4 years ago

Evolution of recombination rates between sex chromosomes.

Deborah Charlesworth
In species with genetic sex-determination, the chromosomes carrying the sex-determining genes have often evolved non-recombining regions and subsequently evolved the full set of characteristics denoted by the term 'sex chromosomes'. These include size differences, creating chromosomal heteromorphism, and loss of gene functions from one member of the chromosome pair. Such characteristics and changes have been widely reviewed, and underlie molecular genetic approaches that can detect sex chromosome regions. This review deals mainly with the evolution of new non-recombining regions, focusing on how certain evolutionary situations select for suppressed recombination (rather than the proximate mechanisms causing suppressed recombination between sex chromosomes). Particularly important is the likely involvement of sexually antagonistic polymorphisms in genome regions closely linked to sex-determining loci. These may be responsible for the evolutionary strata of sex chromosomes that have repeatedly formed by recombination suppression evolving across large genome regions. More studies of recently evolved non-recombining sex-determining regions should help to test this hypothesis empirically, and may provide evidence about whether other situations can sometimes lead to sex-linked regions evolving. Similarities with other non-recombining genome regions are discussed briefly, to illustrate common features of the different cases, though no general properties apply to all of them.This article is part of the themed issue 'Evolutionary causes and consequences of recombination rate variation in sexual organisms'.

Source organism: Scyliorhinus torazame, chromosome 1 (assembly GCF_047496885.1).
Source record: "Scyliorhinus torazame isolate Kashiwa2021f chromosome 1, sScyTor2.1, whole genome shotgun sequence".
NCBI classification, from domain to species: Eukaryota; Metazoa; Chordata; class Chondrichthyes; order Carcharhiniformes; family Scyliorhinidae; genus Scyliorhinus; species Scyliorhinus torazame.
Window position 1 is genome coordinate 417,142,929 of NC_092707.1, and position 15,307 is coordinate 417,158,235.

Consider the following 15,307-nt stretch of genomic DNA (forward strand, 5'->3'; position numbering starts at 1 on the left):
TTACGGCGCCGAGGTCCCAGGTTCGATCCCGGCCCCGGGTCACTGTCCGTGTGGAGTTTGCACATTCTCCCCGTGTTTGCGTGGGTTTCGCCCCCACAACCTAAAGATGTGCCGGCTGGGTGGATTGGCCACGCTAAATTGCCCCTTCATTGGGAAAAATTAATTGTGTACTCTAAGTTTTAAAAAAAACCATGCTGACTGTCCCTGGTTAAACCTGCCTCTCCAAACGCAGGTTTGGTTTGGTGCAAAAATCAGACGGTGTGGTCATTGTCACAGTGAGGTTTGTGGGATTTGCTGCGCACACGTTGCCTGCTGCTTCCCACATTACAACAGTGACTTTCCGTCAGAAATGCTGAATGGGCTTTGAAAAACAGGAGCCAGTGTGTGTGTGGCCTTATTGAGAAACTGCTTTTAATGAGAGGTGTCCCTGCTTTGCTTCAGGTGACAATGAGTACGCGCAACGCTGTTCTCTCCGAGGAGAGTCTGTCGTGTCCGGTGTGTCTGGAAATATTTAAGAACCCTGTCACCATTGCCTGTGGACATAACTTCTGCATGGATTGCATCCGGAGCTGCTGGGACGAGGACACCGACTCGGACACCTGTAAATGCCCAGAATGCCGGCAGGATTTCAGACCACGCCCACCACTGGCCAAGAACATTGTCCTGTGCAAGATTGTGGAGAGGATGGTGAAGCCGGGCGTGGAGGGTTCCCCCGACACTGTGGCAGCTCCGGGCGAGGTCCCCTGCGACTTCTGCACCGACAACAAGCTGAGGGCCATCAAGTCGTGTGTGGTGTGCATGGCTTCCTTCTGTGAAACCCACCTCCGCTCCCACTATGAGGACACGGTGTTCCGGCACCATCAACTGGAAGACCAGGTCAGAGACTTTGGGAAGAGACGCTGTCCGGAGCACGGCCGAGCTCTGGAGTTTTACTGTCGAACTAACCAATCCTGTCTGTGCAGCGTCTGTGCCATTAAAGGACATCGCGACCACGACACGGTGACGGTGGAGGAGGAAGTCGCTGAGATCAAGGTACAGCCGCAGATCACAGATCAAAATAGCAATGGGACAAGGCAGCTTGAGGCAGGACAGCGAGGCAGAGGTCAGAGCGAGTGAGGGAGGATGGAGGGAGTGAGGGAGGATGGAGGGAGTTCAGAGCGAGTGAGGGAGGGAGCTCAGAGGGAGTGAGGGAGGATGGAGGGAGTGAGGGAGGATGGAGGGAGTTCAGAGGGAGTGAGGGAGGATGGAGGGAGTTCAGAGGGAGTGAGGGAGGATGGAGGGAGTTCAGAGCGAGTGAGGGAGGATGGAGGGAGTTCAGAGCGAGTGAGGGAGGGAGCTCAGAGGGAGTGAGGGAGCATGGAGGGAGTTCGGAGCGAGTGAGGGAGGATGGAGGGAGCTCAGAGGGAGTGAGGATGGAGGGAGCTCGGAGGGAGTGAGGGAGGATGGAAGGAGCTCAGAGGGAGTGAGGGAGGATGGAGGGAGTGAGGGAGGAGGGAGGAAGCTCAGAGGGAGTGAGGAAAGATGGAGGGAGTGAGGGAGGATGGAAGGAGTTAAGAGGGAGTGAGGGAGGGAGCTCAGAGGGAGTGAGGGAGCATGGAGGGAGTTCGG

Publisher URL: http://doi.org/10.1098/rstb.2016.0456

DOI: 10.1098/rstb.2016.0456

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